Not just because of its location -- in the middle of the west coast, a few kilometers south of Koh Samui's capital of Nathon -- but because it's made from recycled shipping containers, refitted and daubed in bold yellow, red, blue and orange.
The fence of colorfully painted old tires is also an attention getter.
Like many establishments in the southern Thai islands, Think has adopted a hippie-beachcomber, ramshackle decor.
The collection of chairs and tables set in the sand at its covered entrance is the best place to watch the sunset with a drink in hand.
You come here for the Woo view toward Koh Phang An.
In the battle of scenic places from which to watch the sunset, Woo sets the bar high.
There's the infinity pool, with sunken, circular loungers, book-ended by a large white "W," which reflects in the water.
The amazing views northward look toward Koh Phang An -- particularly stunning as dusk falls and the lights come on.
A DJ is on hand nightly from 6-11 p.m.
Drinks promotions include Thursday's "Mo-Hee-Toe Madness" -- free flow of 10 signature cocktails for a small price (about $36) supplies lubricant for the evening.
W Retreat Koh Samui, 4/1 Moo 1 Tambol Maenam Surat Thani, Mae Nam, Ko Samui 84330 Thailand; +66 (0) 7791 5999
Nikki Beach Samui is part of the legendary global network of beach clubs founded in Miami in 1997, with branches in St. Tropez, Marrakech, Ibiza, Bali and -- until it closed in the summer of 2015 -- Phuket.
The brand identity is glamor and indulgence,
Starched white umbrellas shelter wealthy patrons sipping on champagne while they listen to DJ beats.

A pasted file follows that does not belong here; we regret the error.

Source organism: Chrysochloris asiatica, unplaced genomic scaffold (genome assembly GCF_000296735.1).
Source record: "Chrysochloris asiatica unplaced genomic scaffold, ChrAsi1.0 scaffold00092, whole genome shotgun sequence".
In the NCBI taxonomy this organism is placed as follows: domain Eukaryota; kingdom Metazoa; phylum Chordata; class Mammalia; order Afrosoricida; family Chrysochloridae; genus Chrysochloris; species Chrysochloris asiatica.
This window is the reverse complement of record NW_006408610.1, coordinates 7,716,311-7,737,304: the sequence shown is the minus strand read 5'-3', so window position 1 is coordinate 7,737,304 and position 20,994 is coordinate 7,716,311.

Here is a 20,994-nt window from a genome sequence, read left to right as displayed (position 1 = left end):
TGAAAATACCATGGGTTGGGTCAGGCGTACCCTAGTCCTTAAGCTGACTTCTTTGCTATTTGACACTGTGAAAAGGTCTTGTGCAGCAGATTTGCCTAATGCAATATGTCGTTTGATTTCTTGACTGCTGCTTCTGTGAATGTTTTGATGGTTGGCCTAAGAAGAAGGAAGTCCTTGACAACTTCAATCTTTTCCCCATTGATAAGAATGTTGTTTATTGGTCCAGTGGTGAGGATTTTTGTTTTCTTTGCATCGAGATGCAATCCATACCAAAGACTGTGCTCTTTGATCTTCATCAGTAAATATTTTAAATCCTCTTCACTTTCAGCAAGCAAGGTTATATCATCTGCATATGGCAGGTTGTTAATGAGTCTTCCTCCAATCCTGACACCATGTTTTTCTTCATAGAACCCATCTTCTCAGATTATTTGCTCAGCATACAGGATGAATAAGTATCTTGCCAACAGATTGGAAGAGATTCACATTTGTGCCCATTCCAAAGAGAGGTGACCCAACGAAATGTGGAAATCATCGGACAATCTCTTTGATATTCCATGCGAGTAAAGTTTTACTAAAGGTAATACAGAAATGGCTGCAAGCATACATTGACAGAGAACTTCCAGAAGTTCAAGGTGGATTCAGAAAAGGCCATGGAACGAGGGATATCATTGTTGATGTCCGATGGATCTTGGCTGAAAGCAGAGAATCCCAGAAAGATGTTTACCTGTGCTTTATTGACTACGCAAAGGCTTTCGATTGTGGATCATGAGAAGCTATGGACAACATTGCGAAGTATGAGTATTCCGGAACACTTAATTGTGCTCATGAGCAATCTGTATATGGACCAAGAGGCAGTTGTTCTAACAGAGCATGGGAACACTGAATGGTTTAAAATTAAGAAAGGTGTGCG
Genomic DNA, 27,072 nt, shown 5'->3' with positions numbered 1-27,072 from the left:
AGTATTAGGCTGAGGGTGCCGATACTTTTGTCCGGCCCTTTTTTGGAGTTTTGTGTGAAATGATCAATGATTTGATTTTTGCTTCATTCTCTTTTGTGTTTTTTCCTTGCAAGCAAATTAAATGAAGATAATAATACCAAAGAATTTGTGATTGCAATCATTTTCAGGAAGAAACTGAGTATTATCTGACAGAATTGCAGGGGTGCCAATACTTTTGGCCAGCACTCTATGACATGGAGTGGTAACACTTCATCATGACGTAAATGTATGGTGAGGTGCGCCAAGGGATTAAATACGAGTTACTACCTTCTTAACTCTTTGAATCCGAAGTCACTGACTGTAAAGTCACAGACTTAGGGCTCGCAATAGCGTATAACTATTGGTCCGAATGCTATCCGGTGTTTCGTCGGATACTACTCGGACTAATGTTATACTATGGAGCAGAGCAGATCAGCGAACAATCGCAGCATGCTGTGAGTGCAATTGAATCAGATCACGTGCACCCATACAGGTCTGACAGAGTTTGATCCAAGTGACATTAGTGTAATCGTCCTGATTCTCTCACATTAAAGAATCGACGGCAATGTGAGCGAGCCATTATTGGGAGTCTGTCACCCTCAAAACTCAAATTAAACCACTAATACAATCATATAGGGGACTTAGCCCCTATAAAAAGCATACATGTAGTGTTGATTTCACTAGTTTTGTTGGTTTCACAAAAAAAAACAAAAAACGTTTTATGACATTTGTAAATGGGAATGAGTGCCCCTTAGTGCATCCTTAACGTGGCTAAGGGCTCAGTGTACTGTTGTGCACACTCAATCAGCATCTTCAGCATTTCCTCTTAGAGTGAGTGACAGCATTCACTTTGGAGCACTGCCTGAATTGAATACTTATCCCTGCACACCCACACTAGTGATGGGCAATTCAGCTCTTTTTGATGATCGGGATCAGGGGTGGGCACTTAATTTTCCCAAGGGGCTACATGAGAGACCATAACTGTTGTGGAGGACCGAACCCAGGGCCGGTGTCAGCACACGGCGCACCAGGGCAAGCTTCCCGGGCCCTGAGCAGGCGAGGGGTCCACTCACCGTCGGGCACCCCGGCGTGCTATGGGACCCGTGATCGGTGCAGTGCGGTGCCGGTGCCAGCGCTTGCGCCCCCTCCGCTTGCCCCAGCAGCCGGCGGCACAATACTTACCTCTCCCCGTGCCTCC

Immaculately dressed guests, often head-to-toe in white linen, start to arrive around noon and occupy the plush daybeds until late.
This beachfront resort has been selling Samui as a center of the wellness universe for more than 20 years.
Now with two locations -- the other is in the hills overlooking Lamai Beach -- the two decades since it opened have seen it attract people from all around the world for intriguing treatments that include hypnotherapy, Hawaiian healing and astrology.
The vibe is relaxed, with a convivial atmosphere that encourages guests to share their experiences and bond in a beautiful setting.
A shuttle runs regularly between the two locations.
Chaweng Beach gets a lot of criticism for crowds, but it's still a pretty darn nice strip of sand.
Picking which strip of Samui sand to plop down on depends on whether you're looking for white sands with no crowds or want to lay in front of a beach bar run by dudes who never seem to tire of listening to Bob Marley.
For action, the busiest strip of sand in town is Chaweng Beach.
It has the most concentrated accommodations and best nightlife.
Though crowded, it's a nice beach with white sand and turquoise waters.
Sunrise on Lamai.
Second on the popularity scale is Lamai Beach.
Not as busy as Chaweng, but with plenty of hotel options and a lovely beach, it's an alternative for traveling families who want to be in the thick of the action but without the wild nights.
Other good options include Choeng Mon, Bophut, Lipa Noi and Maenam.
If views of neighboring Ang Thong National Park are preferable to fine sand, there's Taling Ngam, which sits in a remote corner of Koh Samui. Keep in mind, this one is really far from the action.